Hadi Kahalzadeh and John Schiemann write: The latest wave of sanctions against Iran comes into effect today. Such measures are largely predicated on a “rational actor model” in which the west hopes Iran’s leaders will eventually find it in their own interests to give up their nuclear programme. The problem with such a strategy is not that Iran’s leaders are irrational but that such a game only works if the west knows how Iran evaluates costs and benefits and the options Iran believes it has available.
After the failure of previous sanctions, the west has imposed a new set of much tougher sanctions while Iran has adopted a more assertive stance vis-a-vis the west, stating that it will respond to economic and military threats with its “own threats”. Why, then, has Iran failed to respond to international pressure?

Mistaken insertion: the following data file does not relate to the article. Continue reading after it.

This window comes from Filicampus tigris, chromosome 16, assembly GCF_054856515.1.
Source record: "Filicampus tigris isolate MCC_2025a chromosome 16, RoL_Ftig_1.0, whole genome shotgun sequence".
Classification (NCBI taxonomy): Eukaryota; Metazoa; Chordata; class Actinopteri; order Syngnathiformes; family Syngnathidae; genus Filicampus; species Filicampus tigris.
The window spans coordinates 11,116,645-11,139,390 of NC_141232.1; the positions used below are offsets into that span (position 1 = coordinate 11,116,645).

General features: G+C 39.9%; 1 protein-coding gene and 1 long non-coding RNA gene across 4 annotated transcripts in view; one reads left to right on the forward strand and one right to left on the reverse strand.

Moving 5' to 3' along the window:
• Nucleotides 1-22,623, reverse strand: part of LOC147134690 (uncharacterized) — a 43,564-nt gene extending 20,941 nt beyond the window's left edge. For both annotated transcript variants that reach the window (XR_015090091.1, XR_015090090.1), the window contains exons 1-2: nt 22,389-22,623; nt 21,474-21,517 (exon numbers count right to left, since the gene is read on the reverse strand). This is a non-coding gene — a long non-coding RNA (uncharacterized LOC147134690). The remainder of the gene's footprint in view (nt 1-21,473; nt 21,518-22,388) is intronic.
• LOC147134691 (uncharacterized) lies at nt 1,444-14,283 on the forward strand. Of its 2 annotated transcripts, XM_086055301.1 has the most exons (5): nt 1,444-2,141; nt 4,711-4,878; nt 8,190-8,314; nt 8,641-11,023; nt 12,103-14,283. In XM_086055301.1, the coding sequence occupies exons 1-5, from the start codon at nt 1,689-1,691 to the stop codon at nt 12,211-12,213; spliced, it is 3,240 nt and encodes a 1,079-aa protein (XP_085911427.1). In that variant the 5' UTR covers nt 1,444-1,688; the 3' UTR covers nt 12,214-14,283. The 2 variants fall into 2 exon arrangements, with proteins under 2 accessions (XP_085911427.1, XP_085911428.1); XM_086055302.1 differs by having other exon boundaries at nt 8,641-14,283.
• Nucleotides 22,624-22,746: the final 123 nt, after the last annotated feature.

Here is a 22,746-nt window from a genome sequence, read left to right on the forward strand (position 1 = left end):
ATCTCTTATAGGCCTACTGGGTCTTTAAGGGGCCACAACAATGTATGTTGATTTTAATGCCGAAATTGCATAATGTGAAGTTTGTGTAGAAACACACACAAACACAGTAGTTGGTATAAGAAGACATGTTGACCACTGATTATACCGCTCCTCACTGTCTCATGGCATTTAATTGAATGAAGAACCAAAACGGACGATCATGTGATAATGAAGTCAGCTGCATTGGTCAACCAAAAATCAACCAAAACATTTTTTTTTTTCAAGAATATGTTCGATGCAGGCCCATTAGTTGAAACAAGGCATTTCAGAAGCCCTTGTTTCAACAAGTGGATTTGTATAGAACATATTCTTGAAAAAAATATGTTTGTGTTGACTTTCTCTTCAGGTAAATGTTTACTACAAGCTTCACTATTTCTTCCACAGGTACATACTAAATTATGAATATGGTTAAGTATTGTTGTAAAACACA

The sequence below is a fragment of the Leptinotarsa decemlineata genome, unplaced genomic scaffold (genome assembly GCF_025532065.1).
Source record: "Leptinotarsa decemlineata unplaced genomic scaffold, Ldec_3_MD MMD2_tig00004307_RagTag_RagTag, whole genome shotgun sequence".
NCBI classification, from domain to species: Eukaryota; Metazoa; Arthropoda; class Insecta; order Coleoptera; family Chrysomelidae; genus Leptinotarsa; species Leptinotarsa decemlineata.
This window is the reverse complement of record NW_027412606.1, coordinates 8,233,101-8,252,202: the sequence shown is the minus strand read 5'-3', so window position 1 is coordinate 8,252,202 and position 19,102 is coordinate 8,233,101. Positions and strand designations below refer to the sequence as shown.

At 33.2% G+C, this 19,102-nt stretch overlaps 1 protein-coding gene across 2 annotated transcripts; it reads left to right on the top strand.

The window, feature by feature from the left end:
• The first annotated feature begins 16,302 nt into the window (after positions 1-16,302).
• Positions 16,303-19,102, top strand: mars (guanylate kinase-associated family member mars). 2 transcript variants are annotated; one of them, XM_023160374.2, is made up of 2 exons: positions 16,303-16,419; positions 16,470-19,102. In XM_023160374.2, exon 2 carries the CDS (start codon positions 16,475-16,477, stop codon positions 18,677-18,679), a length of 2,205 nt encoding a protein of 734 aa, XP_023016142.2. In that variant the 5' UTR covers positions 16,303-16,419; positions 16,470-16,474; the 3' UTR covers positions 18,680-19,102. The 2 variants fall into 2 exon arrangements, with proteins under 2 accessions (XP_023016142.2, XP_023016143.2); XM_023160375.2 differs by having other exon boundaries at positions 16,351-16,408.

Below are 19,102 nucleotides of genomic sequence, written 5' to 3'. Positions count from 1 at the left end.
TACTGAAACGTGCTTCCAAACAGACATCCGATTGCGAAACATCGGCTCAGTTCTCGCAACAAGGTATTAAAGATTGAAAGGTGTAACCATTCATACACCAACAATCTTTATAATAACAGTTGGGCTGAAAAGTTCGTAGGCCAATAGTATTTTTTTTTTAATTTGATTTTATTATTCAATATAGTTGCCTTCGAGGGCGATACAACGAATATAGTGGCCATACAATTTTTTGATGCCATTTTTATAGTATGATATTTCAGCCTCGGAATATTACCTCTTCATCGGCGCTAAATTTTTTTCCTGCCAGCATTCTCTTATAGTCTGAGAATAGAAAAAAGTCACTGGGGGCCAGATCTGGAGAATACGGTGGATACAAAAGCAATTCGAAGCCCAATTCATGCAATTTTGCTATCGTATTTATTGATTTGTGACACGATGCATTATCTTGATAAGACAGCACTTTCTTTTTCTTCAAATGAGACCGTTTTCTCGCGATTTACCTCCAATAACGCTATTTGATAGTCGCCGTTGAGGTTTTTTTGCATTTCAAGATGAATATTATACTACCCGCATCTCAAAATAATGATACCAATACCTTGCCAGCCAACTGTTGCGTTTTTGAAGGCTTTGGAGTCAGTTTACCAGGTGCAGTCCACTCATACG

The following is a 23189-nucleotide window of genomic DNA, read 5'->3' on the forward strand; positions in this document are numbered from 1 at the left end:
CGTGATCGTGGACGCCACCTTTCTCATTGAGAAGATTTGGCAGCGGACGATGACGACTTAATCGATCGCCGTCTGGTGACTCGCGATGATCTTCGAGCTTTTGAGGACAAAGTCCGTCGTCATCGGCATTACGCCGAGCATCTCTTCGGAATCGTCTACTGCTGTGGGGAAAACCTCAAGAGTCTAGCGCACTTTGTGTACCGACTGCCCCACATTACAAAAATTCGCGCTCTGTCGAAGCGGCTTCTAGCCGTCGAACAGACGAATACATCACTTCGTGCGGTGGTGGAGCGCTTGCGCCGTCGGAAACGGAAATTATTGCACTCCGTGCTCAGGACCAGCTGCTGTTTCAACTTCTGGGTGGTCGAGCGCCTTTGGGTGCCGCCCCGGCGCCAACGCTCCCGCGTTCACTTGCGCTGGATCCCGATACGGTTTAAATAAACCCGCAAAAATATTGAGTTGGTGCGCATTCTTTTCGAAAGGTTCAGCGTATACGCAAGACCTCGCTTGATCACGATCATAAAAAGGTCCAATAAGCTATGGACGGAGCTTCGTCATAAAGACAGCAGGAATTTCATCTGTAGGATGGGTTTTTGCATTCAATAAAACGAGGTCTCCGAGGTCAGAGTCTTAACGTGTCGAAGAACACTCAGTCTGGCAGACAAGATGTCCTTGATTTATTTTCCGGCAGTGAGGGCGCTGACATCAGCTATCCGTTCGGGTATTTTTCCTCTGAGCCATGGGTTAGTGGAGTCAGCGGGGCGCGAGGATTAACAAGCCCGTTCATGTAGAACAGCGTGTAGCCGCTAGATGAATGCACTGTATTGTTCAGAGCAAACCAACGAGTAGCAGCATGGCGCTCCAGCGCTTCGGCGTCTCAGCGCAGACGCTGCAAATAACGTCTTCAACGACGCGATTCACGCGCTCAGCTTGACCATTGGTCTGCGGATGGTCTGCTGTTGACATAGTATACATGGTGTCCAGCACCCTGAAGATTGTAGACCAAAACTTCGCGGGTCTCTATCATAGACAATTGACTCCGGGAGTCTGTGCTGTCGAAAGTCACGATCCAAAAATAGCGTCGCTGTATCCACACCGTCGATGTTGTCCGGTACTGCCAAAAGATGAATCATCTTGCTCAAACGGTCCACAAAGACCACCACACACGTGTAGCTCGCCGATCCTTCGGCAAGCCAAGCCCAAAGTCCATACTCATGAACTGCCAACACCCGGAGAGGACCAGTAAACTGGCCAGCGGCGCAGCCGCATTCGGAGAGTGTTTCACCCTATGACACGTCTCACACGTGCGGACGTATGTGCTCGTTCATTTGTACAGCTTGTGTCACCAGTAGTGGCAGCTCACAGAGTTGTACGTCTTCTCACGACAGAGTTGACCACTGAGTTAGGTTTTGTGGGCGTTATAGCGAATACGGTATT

According to the basic sanctions model, the target of sanctions will alter its behaviour in the desired direction when the costs of defiance become greater than its perceived costs of compliance. Yet despite Iran’s reliance on oil, the structural weakness of its economy, and deep economic costs such as the sharp rise in inflation, negative economic growth and increasing unemployment, it has failed to bend. This should prompt policymakers to ask how Iran evaluates the costs of sanctions and defying the west. [Continue reading...]